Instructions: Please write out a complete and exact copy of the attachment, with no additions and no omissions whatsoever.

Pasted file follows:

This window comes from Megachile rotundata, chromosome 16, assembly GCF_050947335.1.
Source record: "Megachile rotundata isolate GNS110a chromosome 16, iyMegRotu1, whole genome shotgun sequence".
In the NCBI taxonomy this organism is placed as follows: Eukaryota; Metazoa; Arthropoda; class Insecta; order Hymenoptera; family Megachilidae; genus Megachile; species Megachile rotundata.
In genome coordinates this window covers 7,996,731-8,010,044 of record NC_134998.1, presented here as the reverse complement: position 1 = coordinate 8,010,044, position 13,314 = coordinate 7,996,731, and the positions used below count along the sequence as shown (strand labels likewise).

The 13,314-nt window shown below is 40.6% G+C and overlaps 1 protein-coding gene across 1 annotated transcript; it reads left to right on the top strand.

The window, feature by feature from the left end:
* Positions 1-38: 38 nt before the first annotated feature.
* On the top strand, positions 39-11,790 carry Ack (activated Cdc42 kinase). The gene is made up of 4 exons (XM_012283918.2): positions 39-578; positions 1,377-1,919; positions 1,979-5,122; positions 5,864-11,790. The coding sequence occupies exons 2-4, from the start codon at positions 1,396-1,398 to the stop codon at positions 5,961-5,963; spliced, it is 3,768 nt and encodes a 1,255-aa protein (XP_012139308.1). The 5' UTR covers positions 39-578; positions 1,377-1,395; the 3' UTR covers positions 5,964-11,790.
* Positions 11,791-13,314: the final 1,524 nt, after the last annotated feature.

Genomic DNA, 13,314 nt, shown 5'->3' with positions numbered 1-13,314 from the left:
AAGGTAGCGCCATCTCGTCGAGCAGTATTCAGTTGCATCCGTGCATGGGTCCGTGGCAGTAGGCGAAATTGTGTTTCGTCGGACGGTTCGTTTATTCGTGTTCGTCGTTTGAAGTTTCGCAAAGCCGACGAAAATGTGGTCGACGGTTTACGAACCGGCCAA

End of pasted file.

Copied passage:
This window comes from Megachile rotundata, chromosome 16, assembly GCF_050947335.1.
Source record: "Megachile rotundata isolate GNS110a chromosome 16, iyMegRotu1, whole genome shotgun sequence".
In the NCBI taxonomy this organism is placed as follows: Eukaryota; Metazoa; Arthropoda; class Insecta; order Hymenoptera; family Megachilidae; genus Megachile; species Megachile rotundata.
In genome coordinates this window covers 7,996,731-8,010,044 of record NC_134998.1, presented here as the reverse complement: position 1 = coordinate 8,010,044, position 13,314 = coordinate 7,996,731, and the positions used below count along the sequence as shown (strand labels likewise).

The 13,314-nt window shown below is 40.6% G+C and overlaps 1 protein-coding gene across 1 annotated transcript; it reads left to right on the top strand.

The window, feature by feature from the left end:
* Positions 1-38: 38 nt before the first annotated feature.
* On the top strand, positions 39-11,790 carry Ack (activated Cdc42 kinase). The gene is made up of 4 exons (XM_012283918.2): positions 39-578; positions 1,377-1,919; positions 1,979-5,122; positions 5,864-11,790. The coding sequence occupies exons 2-4, from the start codon at positions 1,396-1,398 to the stop codon at positions 5,961-5,963; spliced, it is 3,768 nt and encodes a 1,255-aa protein (XP_012139308.1). The 5' UTR covers positions 39-578; positions 1,377-1,395; the 3' UTR covers positions 5,964-11,790.
* Positions 11,791-13,314: the final 1,524 nt, after the last annotated feature.

Genomic DNA, 13,314 nt, shown 5'->3' with positions numbered 1-13,314 from the left:
AAGGTAGCGCCATCTCGTCGAGCAGTATTCAGTTGCATCCGTGCATGGGTCCGTGGCAGTAGGCGAAATTGTGTTTCGTCGGACGGTTCGTTTATTCGTGTTCGTCGTTTGAAGTTTCGCAAAGCCGACGAAAATGTGGTCGACGGTTTACGAACCGGCCAA